The challenge is that intermodal requires a paradigm shift in the way that cargo is shipped to customers. For example, trailers are a suboptimal solution because they cannot be double stacked—a key advantage of containers—while international container owners don’t like their containers going too far inland and away from ports.
In addition, intermodal requires a change to load configurations compared to truckload operations. Shipments must be legal at both origin and destination ramps with a recommended maximum laden weight of 42,500 pounds and a maximum weight of 80,000 pounds. Loads also experience harmonic vibrations that will move a load laterally or longitudinally in transit.
Finally, the trucking industry could resolve its capacity issues and intermodal could see its own capacity problems in the future—as happened in 2018. The move may be necessary for some larger shippers that require the additional capacity, but for many smaller to mid-sized shippers, there may be better ways to address capacity issues.
How Telematics Can Help
A better way to solve capacity issues is by improving efficiency through the use of telematics and data. By integrating telematics devices, fork trucks and in-cab solutions, back-office logistics management portals and advanced analytics create transparency and efficiency at each point in the supply chain and eliminate many of the underlying causes of capacity issues.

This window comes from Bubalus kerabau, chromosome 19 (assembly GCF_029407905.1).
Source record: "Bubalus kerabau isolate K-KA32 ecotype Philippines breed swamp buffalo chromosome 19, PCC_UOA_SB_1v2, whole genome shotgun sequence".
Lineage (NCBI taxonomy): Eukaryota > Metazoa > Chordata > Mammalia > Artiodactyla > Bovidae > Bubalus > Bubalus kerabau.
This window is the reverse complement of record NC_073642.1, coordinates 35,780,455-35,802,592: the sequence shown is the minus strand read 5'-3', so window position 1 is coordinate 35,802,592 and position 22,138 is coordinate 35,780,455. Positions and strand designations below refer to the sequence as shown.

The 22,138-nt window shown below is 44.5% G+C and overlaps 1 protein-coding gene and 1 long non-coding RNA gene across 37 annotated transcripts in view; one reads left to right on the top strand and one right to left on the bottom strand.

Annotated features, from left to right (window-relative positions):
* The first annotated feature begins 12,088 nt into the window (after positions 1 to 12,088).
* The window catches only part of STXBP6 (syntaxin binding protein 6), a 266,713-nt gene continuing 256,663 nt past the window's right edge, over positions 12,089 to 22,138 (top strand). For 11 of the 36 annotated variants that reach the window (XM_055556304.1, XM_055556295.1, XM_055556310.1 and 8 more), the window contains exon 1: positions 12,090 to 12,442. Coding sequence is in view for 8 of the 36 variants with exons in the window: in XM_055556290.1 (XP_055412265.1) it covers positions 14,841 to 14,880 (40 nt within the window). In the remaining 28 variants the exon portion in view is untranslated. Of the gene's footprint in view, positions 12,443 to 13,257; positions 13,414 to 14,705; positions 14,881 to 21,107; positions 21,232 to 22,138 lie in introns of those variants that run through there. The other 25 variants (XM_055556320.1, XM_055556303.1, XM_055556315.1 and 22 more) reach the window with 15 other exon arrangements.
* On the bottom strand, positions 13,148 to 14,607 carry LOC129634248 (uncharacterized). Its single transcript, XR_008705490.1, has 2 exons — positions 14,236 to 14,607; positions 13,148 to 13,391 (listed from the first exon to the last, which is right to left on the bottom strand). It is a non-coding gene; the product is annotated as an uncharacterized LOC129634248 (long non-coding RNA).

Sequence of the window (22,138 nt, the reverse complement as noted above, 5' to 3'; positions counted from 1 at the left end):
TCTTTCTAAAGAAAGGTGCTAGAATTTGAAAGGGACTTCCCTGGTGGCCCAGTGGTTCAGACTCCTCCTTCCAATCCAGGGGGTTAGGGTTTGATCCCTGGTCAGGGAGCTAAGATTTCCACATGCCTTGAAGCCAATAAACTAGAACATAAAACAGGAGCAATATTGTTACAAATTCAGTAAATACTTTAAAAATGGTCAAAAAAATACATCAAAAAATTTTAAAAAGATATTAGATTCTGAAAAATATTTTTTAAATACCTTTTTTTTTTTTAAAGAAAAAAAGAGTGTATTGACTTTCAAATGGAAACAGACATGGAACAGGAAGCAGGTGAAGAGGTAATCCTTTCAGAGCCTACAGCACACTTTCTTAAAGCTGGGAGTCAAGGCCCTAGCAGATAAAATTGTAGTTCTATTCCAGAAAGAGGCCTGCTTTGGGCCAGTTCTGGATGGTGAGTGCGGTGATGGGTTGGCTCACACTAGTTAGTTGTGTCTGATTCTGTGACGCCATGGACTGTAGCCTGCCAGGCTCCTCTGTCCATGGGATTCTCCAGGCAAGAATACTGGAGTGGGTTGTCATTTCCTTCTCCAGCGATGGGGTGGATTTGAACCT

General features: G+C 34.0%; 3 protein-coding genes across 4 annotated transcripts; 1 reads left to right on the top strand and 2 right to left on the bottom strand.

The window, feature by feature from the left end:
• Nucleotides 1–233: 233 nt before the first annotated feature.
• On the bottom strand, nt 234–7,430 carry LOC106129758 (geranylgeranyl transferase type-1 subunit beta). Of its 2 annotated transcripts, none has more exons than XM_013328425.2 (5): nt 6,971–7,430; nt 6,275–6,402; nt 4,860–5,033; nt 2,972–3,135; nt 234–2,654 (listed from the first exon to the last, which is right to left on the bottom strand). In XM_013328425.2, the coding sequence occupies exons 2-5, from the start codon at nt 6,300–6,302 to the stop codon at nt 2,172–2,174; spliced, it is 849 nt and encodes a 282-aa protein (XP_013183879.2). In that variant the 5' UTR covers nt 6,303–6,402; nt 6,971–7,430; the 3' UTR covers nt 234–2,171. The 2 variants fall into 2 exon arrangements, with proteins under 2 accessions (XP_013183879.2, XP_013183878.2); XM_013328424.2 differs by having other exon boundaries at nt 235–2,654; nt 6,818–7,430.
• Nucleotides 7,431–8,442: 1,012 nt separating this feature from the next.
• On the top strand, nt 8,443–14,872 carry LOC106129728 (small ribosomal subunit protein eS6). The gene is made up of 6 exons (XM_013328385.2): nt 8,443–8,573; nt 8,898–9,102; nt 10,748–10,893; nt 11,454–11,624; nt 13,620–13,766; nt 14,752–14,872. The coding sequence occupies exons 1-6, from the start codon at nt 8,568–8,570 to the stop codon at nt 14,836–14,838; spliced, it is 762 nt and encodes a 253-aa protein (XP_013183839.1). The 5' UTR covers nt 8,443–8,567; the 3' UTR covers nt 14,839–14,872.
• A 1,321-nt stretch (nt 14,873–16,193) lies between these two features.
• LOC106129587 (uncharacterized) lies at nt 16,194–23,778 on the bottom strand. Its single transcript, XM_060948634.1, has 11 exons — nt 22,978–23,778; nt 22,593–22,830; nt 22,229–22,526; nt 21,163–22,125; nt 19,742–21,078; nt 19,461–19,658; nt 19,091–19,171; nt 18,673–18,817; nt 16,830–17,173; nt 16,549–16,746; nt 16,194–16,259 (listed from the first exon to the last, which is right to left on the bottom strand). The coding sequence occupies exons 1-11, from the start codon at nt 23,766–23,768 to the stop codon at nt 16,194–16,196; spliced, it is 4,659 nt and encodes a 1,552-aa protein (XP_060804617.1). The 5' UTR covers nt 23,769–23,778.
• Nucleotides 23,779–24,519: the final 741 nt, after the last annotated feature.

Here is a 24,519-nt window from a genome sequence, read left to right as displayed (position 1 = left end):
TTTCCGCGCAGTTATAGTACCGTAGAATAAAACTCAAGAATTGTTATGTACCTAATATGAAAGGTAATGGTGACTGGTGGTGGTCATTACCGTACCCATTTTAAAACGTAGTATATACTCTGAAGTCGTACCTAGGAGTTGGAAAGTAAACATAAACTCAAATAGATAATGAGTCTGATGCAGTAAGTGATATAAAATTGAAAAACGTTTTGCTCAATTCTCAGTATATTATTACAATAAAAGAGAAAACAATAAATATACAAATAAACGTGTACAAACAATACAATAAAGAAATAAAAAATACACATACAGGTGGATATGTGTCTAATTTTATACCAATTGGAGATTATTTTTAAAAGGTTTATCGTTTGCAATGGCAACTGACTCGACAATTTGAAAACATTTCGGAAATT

For example, companies that embrace telematics can identify empty containers, validate drop-and-hook opportunities or alert a receiver of cargo shifts in transit that will require additional time to inspect, which can dramatically reduce turn times. Distribution centers can also use the data to be proactive in preparing for truck turns and dramatically cut down dwell time.
Powerfleet’s LV Series Analytics – Source: Powerfleet
There are several key capabilities to consider:
- Assets: Advanced analytics from a wide range of sensors can gather key performance indicators, enable data-driven decisions and streamline operations to better understand opportunities to improve efficiency.
- Yard: Sensors provide a real-time look at asset locations in the yard, enabling you to choose the closest options, obtain status updates like percent loaded or temperature, and search assets for different combinations of conditions.
- Reefers: Telematics make it easy to manage reefer engines, alarms and sensors without the trailer attached, record unit hours and fault codes for predictive maintenance and integrate with TMS platforms for accurate reporting.
- In-Cab: Advanced in-cab solutions go beyond ELD compliance to provide an automated driver’s log book that’s fully compliant with FMCSA rules, real-time information on driving time and remaining hours of service and support for multiple languages.
Powerfleet for Logistics provides a wide range of solutions for the shipping and logistics industry, including in-cab ELD-compliant solutions, solar-powered supercapacitors and batteries, freight cameras, integrated reefer sensors, advance sensors for container mounting, and full visibility of containers from when they’re moved from the yard to the final destination.
The Bottom Line
The trucking industry continues to face capacity issues from both long-term supply trends and the shorter-term impact of COVID-19 on demand. Intermodal transportation is one option to address some of these supply concerns, but a more sustainable option may be an investment in advanced telematics that can improve efficiency and drive better decision-making.